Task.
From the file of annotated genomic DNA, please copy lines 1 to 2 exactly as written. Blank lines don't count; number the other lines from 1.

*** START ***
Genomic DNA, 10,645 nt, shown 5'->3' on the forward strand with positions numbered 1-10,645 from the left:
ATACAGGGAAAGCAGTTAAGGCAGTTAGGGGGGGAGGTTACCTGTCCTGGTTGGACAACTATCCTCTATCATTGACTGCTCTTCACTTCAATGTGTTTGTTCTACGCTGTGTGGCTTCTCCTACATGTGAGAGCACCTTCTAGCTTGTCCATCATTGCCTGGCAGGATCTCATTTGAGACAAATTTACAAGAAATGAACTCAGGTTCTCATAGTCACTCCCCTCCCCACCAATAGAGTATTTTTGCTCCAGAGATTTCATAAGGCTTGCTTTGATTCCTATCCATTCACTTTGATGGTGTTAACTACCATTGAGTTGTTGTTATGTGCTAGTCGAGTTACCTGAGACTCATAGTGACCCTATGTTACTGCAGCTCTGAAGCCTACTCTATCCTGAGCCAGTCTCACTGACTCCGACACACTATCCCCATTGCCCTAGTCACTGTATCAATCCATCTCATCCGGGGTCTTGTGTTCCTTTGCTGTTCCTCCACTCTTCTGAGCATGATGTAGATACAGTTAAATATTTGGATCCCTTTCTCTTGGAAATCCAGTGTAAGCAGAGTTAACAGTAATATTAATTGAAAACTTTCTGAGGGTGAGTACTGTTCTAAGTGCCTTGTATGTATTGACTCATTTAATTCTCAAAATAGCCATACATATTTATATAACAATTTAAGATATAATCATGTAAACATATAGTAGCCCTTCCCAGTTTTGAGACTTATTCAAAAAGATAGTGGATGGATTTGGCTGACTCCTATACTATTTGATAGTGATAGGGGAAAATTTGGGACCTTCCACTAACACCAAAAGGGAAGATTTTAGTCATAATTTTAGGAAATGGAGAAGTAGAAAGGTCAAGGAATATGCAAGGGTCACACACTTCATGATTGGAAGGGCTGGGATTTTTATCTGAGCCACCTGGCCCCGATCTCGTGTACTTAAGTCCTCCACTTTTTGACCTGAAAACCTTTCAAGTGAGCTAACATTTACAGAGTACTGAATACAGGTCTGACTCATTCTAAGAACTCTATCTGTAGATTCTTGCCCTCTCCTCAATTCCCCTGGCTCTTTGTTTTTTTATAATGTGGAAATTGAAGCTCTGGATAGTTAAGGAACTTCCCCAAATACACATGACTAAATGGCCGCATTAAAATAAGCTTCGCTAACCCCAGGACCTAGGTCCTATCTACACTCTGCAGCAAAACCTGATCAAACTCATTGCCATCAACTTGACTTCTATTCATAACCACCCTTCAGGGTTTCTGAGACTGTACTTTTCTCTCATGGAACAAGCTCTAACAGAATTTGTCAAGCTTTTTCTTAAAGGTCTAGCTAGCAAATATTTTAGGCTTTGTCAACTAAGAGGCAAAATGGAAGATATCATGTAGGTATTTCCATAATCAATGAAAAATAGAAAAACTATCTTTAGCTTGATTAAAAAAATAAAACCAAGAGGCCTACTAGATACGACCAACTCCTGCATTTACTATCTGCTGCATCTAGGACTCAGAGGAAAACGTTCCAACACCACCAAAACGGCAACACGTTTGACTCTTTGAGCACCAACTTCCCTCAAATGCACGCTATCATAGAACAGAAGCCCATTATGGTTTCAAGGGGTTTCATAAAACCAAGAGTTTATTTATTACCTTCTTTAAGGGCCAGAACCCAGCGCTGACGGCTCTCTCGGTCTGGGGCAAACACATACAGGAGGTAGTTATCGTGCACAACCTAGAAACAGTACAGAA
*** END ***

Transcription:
Genomic DNA, 10,645 nt, shown 5'->3' on the forward strand with positions numbered 1-10,645 from the left:
ATACAGGGAAAGCAGTTAAGGCAGTTAGGGGGGGAGGTTACCTGTCCTGGTTGGACAACTATCCTCTATCATTGACTGCTCTTCACTTCAATGTGTTTGTTCTACGCTGTGTGGCTTCTCCTACATGTGAGAGCACCTTCTAGCTTGTCCATCATTGCCTGGCAGGATCTCATTTGAGACAAATTTACAAGAAATGAACTCAGGTTCTCATAGTCACTCCCCTCCCCACCAATAGAGTATTTTTGCTCCAGAGATTTCATAAGGCTTGCTTTGATTCCTATCCATTCACTTTGATGGTGTTAACTACCATTGAGTTGTTGTTATGTGCTAGTCGAGTTACCTGAGACTCATAGTGACCCTATGTTACTGCAGCTCTGAAGCCTACTCTATCCTGAGCCAGTCTCACTGACTCCGACACACTATCCCCATTGCCCTAGTCACTGTATCAATCCATCTCATCCGGGGTCTTGTGTTCCTTTGCTGTTCCTCCACTCTTCTGAGCATGATGTAGATACAGTTAAATATTTGGATCCCTTTCTCTTGGAAATCCAGTGTAAGCAGAGTTAACAGTAATATTAATTGAAAACTTTCTGAGGGTGAGTACTGTTCTAAGTGCCTTGTATGTATTGACTCATTTAATTCTCAAAATAGCCATACATATTTATATAACAATTTAAGATATAATCATGTAAACATATAGTAGCCCTTCCCAGTTTTGAGACTTATTCAAAAAGATAGTGGATGGATTTGGCTGACTCCTATACTATTTGATAGTGATAGGGGAAAATTTGGGACCTTCCACTAACACCAAAAGGGAAGATTTTAGTCATAATTTTAGGAAATGGAGAAGTAGAAAGGTCAAGGAATATGCAAGGGTCACACACTTCATGATTGGAAGGGCTGGGATTTTTATCTGAGCCACCTGGCCCCGATCTCGTGTACTTAAGTCCTCCACTTTTTGACCTGAAAACCTTTCAAGTGAGCTAACATTTACAGAGTACTGAATACAGGTCTGACTCATTCTAAGAACTCTATCTGTAGATTCTTGCCCTCTCCTCAATTCCCCTGGCTCTTTGTTTTTTTATAATGTGGAAATTGAAGCTCTGGATAGTTAAGGAACTTCCCCAAATACACATGACTAAATGGCCGCATTAAAATAAGCTTCGCTAACCCCAGGACCTAGGTCCTATCTACACTCTGCAGCAAAACCTGATCAAACTCATTGCCATCAACTTGACTTCTATTCATAACCACCCTTCAGGGTTTCTGAGACTGTACTTTTCTCTCATGGAACAAGCTCTAACAGAATTTGTCAAGCTTTTTCTTAAAGGTCTAGCTAGCAAATATTTTAGGCTTTGTCAACTAAGAGGCAAAATGGAAGATATCATGTAGGTATTTCCATAATCAATGAAAAATAGAAAAACTATCTTTAGCTTGATTAAAAAAATAAAACCAAGAGGCCTACTAGATACGACCAACTCCTGCATTTACTATCTGCTGCATCTAGGACTCAGAGGAAAACGTTCCAACACCACCAAAACGGCAACACGTTTGACTCTTTGAGCACCAACTTCCCTCAAATGCACGCTATCATAGAACAGAAGCCCATTATGGTTTCAAGGGGTTTCATAAAACCAAGAGTTTATTTATTACCTTCTTTAAGGGCCAGAACCCAGCGCTGACGGCTCTCTCGGTCTGGGGCAAACACATACAGGAGGTAGTTATCGTGCACAACCTAGAAACAGTACAGAA